Congenital vascular anomalies of the thorax represent an important group of entities that can occur either in isolation or in association with different forms of congenital heart disease. It is extremely important that radiologists have a clear understanding of these entities, their imaging characteristics, and their clinical relevance. The imaging armamentarium available to diagnose these diverse conditions is ample, and has evolved from such traditional methods as chest radiography, barium esophagography, and angiography to new modalities that include echocardiography, multidetector row CT (MDCT), and MR imaging. These imaging modalities have added safety, speed, and superb resolution in diagnosis and, as in the case of MDCT, provide additional information about the airway and lung parenchyma, resulting in a more comprehensive examination with greater anatomic coverage. This article reviews the most important congenital thoracic vascular anomalies, their embryologic foundation, clinical presentation, and imaging characteristics, especially those of MDCT.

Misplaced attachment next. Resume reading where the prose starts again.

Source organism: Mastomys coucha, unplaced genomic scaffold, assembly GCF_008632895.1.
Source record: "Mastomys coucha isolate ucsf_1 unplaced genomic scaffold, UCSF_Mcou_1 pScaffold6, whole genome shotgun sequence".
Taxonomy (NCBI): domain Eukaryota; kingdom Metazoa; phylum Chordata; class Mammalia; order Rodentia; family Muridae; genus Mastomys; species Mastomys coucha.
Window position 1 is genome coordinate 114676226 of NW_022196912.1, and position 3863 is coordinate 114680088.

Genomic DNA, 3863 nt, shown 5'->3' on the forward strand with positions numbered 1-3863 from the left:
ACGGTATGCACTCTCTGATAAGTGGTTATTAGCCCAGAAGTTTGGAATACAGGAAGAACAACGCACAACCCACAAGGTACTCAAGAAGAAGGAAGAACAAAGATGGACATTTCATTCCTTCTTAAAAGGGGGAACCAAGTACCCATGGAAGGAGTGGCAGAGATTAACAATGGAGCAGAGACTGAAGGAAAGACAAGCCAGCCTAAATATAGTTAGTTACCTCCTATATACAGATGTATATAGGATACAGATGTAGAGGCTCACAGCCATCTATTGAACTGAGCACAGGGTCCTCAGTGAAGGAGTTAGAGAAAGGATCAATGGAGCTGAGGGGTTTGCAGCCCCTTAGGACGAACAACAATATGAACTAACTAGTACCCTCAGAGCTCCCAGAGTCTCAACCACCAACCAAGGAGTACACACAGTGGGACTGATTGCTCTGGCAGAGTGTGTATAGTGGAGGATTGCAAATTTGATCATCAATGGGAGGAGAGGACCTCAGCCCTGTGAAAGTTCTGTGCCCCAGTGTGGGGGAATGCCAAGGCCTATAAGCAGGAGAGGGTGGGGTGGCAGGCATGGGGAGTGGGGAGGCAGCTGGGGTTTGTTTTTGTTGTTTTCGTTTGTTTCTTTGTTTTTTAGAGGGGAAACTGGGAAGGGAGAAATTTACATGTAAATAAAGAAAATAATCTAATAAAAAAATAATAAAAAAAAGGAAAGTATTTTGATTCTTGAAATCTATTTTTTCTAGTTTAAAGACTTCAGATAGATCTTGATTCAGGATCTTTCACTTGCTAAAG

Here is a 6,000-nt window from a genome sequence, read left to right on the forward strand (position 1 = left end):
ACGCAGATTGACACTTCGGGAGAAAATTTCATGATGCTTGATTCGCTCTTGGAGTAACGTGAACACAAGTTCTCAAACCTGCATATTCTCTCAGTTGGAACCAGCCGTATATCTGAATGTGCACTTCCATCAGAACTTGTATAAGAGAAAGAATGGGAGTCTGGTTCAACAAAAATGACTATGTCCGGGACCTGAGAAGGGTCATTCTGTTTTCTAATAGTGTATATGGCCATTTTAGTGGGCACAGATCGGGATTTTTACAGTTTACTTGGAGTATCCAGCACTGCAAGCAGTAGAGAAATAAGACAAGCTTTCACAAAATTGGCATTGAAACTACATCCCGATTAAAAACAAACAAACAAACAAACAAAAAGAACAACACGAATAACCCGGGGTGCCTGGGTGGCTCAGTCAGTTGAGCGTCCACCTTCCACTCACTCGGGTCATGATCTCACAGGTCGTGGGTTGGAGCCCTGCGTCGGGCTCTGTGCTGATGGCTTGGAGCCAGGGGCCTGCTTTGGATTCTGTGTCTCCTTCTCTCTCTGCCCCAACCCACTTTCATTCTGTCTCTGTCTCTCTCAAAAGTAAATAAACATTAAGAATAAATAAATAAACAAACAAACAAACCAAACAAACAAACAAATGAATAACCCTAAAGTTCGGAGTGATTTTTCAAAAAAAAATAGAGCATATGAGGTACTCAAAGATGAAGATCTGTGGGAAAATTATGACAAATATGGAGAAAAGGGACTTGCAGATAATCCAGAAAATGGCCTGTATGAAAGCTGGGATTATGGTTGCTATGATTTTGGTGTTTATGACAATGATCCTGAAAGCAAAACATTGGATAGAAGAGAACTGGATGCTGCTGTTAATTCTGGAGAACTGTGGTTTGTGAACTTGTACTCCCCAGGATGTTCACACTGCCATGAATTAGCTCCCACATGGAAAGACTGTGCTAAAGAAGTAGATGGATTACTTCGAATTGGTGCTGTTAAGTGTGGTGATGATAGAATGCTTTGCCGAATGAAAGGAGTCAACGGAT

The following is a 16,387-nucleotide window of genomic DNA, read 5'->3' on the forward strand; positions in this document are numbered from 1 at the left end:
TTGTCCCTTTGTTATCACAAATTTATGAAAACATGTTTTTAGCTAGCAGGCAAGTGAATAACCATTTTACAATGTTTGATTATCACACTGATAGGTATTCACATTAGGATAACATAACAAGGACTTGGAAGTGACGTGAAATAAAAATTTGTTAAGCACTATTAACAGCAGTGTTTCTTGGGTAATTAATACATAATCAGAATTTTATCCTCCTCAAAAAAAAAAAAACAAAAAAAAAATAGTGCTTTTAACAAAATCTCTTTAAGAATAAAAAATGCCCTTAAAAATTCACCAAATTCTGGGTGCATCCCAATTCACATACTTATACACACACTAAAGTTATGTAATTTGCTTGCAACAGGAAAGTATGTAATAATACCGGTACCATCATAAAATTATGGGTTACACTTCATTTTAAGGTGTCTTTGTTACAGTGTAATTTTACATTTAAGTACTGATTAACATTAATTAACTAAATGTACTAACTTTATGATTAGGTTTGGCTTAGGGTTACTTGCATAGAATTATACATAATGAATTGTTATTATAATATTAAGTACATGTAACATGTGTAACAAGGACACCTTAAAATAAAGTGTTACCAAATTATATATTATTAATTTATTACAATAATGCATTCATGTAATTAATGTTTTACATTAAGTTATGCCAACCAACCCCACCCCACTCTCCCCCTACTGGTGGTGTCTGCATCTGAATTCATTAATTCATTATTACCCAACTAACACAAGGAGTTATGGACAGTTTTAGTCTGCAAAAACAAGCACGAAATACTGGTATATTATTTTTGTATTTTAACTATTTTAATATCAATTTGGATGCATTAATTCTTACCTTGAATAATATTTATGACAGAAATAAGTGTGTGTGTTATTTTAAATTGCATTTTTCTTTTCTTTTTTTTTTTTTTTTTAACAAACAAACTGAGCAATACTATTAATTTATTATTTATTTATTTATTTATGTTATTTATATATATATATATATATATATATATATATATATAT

- Multidetector computed tomography